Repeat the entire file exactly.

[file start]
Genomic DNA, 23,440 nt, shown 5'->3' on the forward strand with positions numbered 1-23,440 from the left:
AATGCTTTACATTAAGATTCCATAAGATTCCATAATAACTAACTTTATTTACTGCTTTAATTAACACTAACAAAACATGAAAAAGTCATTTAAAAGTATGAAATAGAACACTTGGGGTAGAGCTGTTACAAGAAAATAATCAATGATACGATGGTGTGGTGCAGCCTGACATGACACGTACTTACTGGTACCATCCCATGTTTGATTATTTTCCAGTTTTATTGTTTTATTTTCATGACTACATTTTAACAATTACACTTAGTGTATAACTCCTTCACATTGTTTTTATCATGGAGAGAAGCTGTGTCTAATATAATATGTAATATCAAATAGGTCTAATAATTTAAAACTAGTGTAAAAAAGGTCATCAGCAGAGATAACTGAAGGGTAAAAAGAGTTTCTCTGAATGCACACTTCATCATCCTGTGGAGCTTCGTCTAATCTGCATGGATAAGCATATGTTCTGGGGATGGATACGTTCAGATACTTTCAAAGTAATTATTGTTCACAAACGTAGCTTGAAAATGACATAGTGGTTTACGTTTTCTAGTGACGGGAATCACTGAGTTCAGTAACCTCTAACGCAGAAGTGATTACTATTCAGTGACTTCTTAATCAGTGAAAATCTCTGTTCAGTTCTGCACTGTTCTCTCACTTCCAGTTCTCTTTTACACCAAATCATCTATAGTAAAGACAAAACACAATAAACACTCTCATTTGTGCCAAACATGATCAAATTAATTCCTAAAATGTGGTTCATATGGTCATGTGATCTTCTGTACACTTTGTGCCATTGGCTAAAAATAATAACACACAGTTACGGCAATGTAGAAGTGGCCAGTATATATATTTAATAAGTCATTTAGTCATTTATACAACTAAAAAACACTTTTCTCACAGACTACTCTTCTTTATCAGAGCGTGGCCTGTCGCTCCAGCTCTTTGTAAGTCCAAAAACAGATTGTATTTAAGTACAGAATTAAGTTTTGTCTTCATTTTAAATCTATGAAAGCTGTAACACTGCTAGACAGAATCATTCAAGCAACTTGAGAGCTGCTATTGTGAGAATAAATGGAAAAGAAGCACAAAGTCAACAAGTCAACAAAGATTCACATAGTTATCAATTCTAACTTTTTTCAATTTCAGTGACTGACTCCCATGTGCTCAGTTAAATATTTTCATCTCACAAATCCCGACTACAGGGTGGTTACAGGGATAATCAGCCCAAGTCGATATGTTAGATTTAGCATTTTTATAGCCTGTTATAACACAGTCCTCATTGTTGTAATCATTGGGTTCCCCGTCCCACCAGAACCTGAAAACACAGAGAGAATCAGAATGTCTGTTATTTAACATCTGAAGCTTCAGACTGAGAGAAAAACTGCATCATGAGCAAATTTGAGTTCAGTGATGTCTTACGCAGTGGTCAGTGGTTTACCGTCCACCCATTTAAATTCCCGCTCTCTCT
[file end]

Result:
Genomic DNA, 23,440 nt, shown 5'->3' on the forward strand with positions numbered 1-23,440 from the left:
AATGCTTTACATTAAGATTCCATAAGATTCCATAATAACTAACTTTATTTACTGCTTTAATTAACACTAACAAAACATGAAAAAGTCATTTAAAAGTATGAAATAGAACACTTGGGGTAGAGCTGTTACAAGAAAATAATCAATGATACGATGGTGTGGTGCAGCCTGACATGACACGTACTTACTGGTACCATCCCATGTTTGATTATTTTCCAGTTTTATTGTTTTATTTTCATGACTACATTTTAACAATTACACTTAGTGTATAACTCCTTCACATTGTTTTTATCATGGAGAGAAGCTGTGTCTAATATAATATGTAATATCAAATAGGTCTAATAATTTAAAACTAGTGTAAAAAAGGTCATCAGCAGAGATAACTGAAGGGTAAAAAGAGTTTCTCTGAATGCACACTTCATCATCCTGTGGAGCTTCGTCTAATCTGCATGGATAAGCATATGTTCTGGGGATGGATACGTTCAGATACTTTCAAAGTAATTATTGTTCACAAACGTAGCTTGAAAATGACATAGTGGTTTACGTTTTCTAGTGACGGGAATCACTGAGTTCAGTAACCTCTAACGCAGAAGTGATTACTATTCAGTGACTTCTTAATCAGTGAAAATCTCTGTTCAGTTCTGCACTGTTCTCTCACTTCCAGTTCTCTTTTACACCAAATCATCTATAGTAAAGACAAAACACAATAAACACTCTCATTTGTGCCAAACATGATCAAATTAATTCCTAAAATGTGGTTCATATGGTCATGTGATCTTCTGTACACTTTGTGCCATTGGCTAAAAATAATAACACACAGTTACGGCAATGTAGAAGTGGCCAGTATATATATTTAATAAGTCATTTAGTCATTTATACAACTAAAAAACACTTTTCTCACAGACTACTCTTCTTTATCAGAGCGTGGCCTGTCGCTCCAGCTCTTTGTAAGTCCAAAAACAGATTGTATTTAAGTACAGAATTAAGTTTTGTCTTCATTTTAAATCTATGAAAGCTGTAACACTGCTAGACAGAATCATTCAAGCAACTTGAGAGCTGCTATTGTGAGAATAAATGGAAAAGAAGCACAAAGTCAACAAGTCAACAAAGATTCACATAGTTATCAATTCTAACTTTTTTCAATTTCAGTGACTGACTCCCATGTGCTCAGTTAAATATTTTCATCTCACAAATCCCGACTACAGGGTGGTTACAGGGATAATCAGCCCAAGTCGATATGTTAGATTTAGCATTTTTATAGCCTGTTATAACACAGTCCTCATTGTTGTAATCATTGGGTTCCCCGTCCCACCAGAACCTGAAAACACAGAGAGAATCAGAATGTCTGTTATTTAACATCTGAAGCTTCAGACTGAGAGAAAAACTGCATCATGAGCAAATTTGAGTTCAGTGATGTCTTACGCAGTGGTCAGTGGTTTACCGTCCACCCATTTAAATTCCCGCTCTCTCT